Style

Ikiré Jones’ Latest Fashion Editorial 'Born Between Borders' Is Dedicated to American Immigrants

'Our parents were bedeviled by the black magic of bureaucracy and backward immigration policies. But not us.'

Last we checked in with Ikiré Jones, a Philadelphia-based, politically-engaged, West African bespoke streetwear line, its Fall 2016 Collection had been unveiled. Shot in Florence, it sought to cast an elegant and humane light on African male migrants, who have been fleeing their home countries with the promise of asylum in Italy.


Now Walé Oyéjidé, the brand’s Nigerian-born creative director, has set his sights on a collection dedicated to American immigrants called Born Between Borders.  In the pictorial, models styled by Patrice Worthy, are enrobed in zebra and gothic-patterned suit-jackets with en vogue white-paint markings whisked across some of their faces. The direction is aptly timed as June commemorates Immigrant Heritage Month.

A short story accompanies the new collection on the Ikiré Jones website:

Some of them packed what little they had, and strode across an endless desert. Some of them abandoned established careers and respected titles to sit at the bottom rungs of a foreign society. Some climbed fences. Many boarded planes. But all of them came from far away, to live in a place where they would be mocked if they weren't ignored. Of course, they did it all for us.

It continues,

 We are the children of engineers that drove your taxis. We are the sons of surgeons that served your tables, and we are the daughters of diplomats that held open your doors. In spite of their genius, our parents were bedeviled by the black magic of bureaucracy and backward immigration policies. But not us. we are the future that their hard-work and discarded dreams foresaw. We are that tomorrow that was claimed by brave women and men who had little, but risked it all because they believed. We are the children that were born between borders. Influenced by a new world, and inspired by the old they left behind. We carry our parents dreams with us; like ghosts that no one can look past. There are no tables we will not overturn and there are no locked doors we will not dislodge. Get to know us.

See below photo highlights from Ikiré Jones’ Born Between Borders, photographed by Rog Walker, and view past and present collections at ikirejones.com.

Image by Rog Walker, Courtesy of Ikiré Jones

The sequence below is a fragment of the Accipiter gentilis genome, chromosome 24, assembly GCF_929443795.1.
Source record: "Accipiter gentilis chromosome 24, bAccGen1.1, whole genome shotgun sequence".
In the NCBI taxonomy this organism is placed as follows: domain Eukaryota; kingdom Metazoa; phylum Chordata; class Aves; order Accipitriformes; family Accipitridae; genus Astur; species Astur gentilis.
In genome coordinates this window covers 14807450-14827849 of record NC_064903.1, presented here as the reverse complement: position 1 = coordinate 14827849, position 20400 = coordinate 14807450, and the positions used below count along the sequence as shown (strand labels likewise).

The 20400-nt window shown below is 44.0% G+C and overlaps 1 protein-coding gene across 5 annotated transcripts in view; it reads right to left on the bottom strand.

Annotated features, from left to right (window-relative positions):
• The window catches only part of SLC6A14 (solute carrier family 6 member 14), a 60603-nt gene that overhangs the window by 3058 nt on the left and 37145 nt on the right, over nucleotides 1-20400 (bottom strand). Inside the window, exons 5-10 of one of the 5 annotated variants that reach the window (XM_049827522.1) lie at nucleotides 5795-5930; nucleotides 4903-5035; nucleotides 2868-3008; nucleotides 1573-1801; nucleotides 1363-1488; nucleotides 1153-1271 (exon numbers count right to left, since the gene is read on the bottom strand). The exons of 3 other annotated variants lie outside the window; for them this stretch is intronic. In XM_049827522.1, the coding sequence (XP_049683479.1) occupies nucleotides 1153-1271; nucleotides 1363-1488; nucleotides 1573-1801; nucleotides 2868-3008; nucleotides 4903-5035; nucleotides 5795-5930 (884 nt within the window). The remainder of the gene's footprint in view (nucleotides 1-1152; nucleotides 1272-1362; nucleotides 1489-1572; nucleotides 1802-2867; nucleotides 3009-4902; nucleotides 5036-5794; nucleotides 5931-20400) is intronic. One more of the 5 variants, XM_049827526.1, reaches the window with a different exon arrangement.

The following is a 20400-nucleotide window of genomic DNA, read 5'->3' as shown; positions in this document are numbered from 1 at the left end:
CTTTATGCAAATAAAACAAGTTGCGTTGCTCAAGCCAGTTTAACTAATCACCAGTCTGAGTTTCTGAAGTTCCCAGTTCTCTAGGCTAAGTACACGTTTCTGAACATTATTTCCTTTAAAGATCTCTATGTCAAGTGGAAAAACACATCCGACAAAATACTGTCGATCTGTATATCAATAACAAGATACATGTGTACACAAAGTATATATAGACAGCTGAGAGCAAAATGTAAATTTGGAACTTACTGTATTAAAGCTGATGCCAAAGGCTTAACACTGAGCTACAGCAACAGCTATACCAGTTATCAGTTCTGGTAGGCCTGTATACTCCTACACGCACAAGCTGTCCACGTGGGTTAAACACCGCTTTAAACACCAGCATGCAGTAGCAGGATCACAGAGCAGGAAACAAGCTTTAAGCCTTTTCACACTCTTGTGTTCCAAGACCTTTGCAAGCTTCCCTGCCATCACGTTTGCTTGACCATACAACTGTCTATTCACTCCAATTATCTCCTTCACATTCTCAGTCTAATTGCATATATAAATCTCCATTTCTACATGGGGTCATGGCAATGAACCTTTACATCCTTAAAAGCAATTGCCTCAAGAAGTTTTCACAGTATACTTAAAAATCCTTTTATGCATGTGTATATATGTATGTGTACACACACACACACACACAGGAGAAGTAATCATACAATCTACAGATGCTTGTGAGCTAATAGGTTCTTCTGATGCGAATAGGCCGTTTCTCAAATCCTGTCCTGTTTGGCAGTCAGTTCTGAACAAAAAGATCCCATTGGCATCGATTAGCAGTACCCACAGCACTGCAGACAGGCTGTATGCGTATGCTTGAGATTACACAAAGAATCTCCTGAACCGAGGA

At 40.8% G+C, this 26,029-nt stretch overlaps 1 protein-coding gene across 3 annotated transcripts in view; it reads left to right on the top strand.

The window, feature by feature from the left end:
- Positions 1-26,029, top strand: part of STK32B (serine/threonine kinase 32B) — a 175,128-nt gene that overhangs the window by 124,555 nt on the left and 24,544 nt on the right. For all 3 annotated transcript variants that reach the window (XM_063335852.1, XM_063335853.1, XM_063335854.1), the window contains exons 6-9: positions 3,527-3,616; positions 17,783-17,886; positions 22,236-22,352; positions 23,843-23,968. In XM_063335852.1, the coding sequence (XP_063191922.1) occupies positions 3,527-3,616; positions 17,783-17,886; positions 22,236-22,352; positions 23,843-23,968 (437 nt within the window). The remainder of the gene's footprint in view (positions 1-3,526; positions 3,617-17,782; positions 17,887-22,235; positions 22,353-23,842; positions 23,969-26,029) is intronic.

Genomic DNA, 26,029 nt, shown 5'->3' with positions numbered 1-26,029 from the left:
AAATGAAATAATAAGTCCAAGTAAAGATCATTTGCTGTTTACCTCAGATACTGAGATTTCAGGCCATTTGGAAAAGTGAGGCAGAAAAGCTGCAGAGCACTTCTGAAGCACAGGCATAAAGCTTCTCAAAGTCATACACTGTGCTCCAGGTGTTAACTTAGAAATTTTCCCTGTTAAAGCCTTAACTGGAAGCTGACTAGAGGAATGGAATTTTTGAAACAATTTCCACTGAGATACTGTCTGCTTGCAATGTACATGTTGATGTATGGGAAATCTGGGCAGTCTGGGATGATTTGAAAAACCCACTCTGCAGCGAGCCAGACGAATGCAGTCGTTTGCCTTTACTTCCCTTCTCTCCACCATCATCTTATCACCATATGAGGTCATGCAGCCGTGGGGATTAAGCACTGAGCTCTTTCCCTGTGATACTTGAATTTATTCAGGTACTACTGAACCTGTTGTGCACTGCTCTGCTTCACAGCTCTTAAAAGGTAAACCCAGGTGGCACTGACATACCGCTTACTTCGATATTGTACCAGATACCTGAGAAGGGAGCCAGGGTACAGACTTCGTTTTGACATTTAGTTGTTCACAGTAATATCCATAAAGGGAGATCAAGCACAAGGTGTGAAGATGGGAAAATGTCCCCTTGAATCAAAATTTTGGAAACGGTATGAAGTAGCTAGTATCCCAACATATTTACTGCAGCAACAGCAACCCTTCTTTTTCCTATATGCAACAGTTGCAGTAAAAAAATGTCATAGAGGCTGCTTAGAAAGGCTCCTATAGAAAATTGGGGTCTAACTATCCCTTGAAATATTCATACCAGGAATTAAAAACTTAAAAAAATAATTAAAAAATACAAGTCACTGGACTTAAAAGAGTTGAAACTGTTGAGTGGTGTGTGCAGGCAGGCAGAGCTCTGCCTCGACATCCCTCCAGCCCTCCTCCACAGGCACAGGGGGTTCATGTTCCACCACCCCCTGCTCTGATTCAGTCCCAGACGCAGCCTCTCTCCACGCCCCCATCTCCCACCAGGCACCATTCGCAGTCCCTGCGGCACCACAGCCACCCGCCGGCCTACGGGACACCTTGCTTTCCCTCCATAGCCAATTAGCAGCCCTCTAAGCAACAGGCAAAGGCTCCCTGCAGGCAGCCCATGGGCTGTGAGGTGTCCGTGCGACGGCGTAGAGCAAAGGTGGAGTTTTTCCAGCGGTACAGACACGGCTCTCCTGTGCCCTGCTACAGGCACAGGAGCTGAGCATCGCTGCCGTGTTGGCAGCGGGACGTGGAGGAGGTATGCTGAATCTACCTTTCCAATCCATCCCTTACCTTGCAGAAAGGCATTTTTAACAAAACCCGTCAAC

Image by Rog Walker, Courtesy of Ikiré Jones

Image by Rog Walker, Courtesy of Ikiré Jones

Image by Rog Walker, Courtesy of Ikiré Jones

Image by Rog Walker, Courtesy of Ikiré Jones

Image by Rog Walker, Courtesy of Ikiré Jones

Image by Rog Walker, Courtesy of Ikiré Jones

Image by Rog Walker, Courtesy of Ikiré Jones

Models:

Kamau Hosten

James Jean

Jeremiah Nvamah

Patricia Kissi-Nvamah

Stephen Obisanya

Evan Rossi

Patrice Worthy

Music

6 Samples From 'Éthiopiques' in Hip-Hop

A brief history of Ethio-jazz cultural exchange featuring songs by Nas & Damian Marley, K'naan, Madlib and more.

This article was originally published on OkayAfrica in March, 2017. We're republishing it here for our Crossroads series.

It's 2000 something. I'm holed up in my bedroom searching for samples to chop up on Fruity Loops. While deep into the free-market jungle of Amazon's suggested music section, I stumble across a compilation of Ethiopian music with faded pictures of nine guys jamming in white suit jackets. I press play on the 30 second sample.

My mind races with the opportunities these breakbeats offered a budding beat maker. Catchy organs, swinging horns, funky guitar riffs, soulful melodies and grainy and pained vocalists swoon over love lost and gained. Sung in my mother tongue—Amharic—this was a far cry from the corny synthesizer music of the 1990s that my parents played on Saturday mornings. I could actually sample this shit.

The next day, I burn a CD and pop it into my dad's car. His eyes light up when the first notes ooze out of the speakers. “Where did you get this?" He asks puzzlingly. “The internet," I respond smiling.

In the 1970s my dad was one of thousands of high school students in Addis Ababa protesting the monarchy. The protests eventually created instability which lead to a coup d'état. The monarchy was overthrown and a Marxist styled military junta composed of low ranking officers called the Derg came to power. The new regime subsequently banned music they deemed to be counter revolutionary. When the Derg came into power, Amha Eshete, a pioneering record producer and founder of Ahma Records, fled to the US and the master recordings of his label's tracks somehow ended up in a warehouse in Greece.

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